News Release

Research reveals negative effects of hotel app adoption on customer spending

Peer-Reviewed Publication

University of Maryland

College Park, Md. - Companies have often considered app adoption among their customers to have a positive impact on customer spending. According to new research from marketing professor P.K. Kannan at the University of Maryland's Robert H. Smith School of Business, higher app adoption among hotel chains could be linked to lower spending among lower-level loyalty customers, who are more likely to use apps to get the best deals.

Kannan worked with Xian Gu, an assistant professor of marketing at Indiana University, for the research, published as "The Dark Side of Mobile App Adoption: Examining the Impact on Customers' Multichannel Purchase," in the Journal of Marketing Research.

They studied how a customer's spending over various channels changes after downloading a major hotel chain's app. Through several studies, they found that downloading the app had a significant and negative impact on customer spending, especially among low-level loyalty customers.

"Typically, companies launch mobile apps as a way to have a direct touchpoint with the customers and encourage them to make reservations through their channels as opposed to that of a third party," says Kannan. "However, they often don't realize that customers who have downloaded their app have likely downloaded apps from other hotel chains as well."

The research involved using a regression model to compare spending of customers who adopted the app at a specific point in time with the spending of a group of control customers who had not adopted the app at that time. The study tracked the total and channel-specific spending of each customer. Overall, the research team found that not only were customers who download the app from the hotel chain in focus more likely to have downloaded apps from other hotel chains, they were also more likely to shop around for the best rates and deals. This ended up decreasing the share of wallet of the focal hotel group.

"Customers are becoming increasingly aware of the value of mobile apps in purchase decisions," Kannan says. "When customers download multiple hotel apps, they become more of a searcher, which can have a negative impact on spending."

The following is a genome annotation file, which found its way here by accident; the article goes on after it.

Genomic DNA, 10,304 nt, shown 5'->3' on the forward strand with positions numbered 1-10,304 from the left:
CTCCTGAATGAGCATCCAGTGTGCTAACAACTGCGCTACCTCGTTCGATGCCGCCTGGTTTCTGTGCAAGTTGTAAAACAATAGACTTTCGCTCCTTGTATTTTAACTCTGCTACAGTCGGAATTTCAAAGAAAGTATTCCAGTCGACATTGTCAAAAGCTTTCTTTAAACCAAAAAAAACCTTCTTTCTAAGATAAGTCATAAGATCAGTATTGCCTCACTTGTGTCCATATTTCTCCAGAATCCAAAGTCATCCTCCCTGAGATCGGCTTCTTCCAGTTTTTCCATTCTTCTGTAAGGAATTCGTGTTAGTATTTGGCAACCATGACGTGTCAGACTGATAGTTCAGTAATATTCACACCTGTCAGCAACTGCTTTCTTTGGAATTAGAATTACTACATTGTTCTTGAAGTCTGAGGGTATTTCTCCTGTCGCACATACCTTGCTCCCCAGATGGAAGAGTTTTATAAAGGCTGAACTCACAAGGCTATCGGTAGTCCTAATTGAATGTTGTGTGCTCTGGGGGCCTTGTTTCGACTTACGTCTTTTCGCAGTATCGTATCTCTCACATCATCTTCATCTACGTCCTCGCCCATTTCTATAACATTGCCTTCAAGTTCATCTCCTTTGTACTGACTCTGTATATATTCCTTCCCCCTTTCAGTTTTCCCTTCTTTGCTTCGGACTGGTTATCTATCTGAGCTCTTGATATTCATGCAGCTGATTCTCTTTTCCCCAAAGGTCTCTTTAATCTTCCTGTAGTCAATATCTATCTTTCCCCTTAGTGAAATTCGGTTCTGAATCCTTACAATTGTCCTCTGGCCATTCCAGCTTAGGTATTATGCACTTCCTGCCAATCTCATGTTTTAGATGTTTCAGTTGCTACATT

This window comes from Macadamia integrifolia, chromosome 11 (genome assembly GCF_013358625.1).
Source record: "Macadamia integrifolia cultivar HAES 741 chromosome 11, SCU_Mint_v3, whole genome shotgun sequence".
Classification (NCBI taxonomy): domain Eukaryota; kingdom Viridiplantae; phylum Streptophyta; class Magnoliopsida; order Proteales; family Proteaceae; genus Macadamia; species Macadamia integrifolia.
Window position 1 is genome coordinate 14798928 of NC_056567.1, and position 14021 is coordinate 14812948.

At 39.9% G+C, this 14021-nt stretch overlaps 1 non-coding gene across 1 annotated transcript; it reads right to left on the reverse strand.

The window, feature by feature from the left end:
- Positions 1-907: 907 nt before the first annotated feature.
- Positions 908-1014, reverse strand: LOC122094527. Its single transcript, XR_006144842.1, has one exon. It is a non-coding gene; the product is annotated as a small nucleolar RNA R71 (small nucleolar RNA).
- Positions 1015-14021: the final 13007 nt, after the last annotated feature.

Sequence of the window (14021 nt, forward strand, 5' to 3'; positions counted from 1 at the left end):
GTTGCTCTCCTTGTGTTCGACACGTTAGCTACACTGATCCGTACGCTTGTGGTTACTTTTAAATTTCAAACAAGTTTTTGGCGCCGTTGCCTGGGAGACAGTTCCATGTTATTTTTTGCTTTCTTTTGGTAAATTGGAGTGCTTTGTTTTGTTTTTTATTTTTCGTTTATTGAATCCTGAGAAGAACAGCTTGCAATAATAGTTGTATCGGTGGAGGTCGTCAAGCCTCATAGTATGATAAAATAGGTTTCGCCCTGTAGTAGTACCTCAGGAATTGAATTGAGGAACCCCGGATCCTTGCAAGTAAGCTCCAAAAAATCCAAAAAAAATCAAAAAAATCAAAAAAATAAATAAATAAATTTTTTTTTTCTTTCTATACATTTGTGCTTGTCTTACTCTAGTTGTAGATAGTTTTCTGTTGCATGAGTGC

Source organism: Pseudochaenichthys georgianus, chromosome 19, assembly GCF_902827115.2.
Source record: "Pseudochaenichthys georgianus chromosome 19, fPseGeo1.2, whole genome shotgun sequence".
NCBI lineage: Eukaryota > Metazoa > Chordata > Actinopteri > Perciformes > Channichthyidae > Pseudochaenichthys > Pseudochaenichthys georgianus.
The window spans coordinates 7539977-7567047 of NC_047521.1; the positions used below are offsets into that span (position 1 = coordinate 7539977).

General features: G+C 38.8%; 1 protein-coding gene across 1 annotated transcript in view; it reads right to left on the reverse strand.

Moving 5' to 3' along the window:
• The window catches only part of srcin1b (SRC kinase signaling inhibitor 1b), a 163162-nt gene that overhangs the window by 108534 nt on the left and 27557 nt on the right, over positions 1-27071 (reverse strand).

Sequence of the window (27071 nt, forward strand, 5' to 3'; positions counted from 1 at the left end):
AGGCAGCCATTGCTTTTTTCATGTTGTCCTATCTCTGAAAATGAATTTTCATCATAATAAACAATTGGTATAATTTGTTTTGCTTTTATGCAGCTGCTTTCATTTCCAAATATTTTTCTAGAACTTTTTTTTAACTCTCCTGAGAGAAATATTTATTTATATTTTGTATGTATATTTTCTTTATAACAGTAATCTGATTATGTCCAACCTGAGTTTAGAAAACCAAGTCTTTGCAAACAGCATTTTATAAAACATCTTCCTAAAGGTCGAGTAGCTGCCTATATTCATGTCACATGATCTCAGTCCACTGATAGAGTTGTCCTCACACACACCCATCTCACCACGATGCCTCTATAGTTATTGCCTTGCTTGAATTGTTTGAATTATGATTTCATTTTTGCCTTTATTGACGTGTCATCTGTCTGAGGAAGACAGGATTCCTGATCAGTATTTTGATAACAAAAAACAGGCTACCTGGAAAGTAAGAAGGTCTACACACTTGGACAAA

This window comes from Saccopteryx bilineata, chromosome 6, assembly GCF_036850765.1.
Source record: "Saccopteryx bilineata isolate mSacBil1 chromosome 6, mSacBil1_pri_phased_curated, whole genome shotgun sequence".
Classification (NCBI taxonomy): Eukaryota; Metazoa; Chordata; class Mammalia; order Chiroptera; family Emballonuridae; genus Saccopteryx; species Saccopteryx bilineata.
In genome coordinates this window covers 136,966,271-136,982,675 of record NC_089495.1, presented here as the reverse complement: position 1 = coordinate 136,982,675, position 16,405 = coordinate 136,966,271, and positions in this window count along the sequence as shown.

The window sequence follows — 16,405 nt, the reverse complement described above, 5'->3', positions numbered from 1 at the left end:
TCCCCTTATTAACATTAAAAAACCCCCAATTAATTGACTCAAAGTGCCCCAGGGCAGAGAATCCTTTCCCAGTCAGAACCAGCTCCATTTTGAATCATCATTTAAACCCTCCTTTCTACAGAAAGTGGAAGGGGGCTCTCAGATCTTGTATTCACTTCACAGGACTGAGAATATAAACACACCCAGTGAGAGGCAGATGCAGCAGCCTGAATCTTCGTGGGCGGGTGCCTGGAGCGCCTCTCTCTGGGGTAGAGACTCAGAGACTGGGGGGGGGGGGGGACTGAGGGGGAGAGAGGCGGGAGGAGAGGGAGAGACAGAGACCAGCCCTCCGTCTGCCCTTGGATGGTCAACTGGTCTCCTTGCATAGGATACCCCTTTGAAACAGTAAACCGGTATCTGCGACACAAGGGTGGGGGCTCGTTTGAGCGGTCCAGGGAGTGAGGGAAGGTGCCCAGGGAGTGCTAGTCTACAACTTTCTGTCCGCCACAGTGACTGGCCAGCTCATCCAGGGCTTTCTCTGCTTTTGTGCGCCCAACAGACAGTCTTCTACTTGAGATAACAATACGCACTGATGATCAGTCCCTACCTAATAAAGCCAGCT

Kannan and his colleague's research is unique in that they studied the effect of mobile app adoption on spending in a highly competitive industry.

"There haven't been any prior studies that have examined the effect of mobile app adoption on spending in highly competitive industries like the hospitality industry," says Kannan. "Because of the highly competitive nature of the industry, people become more shoppers as opposed to loyal customers due to the ease of mobile shopping."

As technology becomes more prevalent and the entry point for new customers becomes easier, hotels are having to work harder to maintain customers. Kannan hopes that this research will help hotel chains optimize their mobile apps to include service functions that will help build loyal customers.

"In hyper competitive industries, apps are part of the cost of doing business," Kannan says. "Therefore, companies should optimize the service features of their app such as mobile check-in, room service requests and keyless entry to their room. Every additional service element added will help hotels strengthen their relationships with customers and develop more loyal customers in the process. Showing customers the value of the app beyond booking is essential."


P. K. Kannan was recently inducted as a fellow of the European Marketing Academy (EMAC), a recognition of outstanding contributions to the scholarship and practice of marketing and contributions to EMAC.

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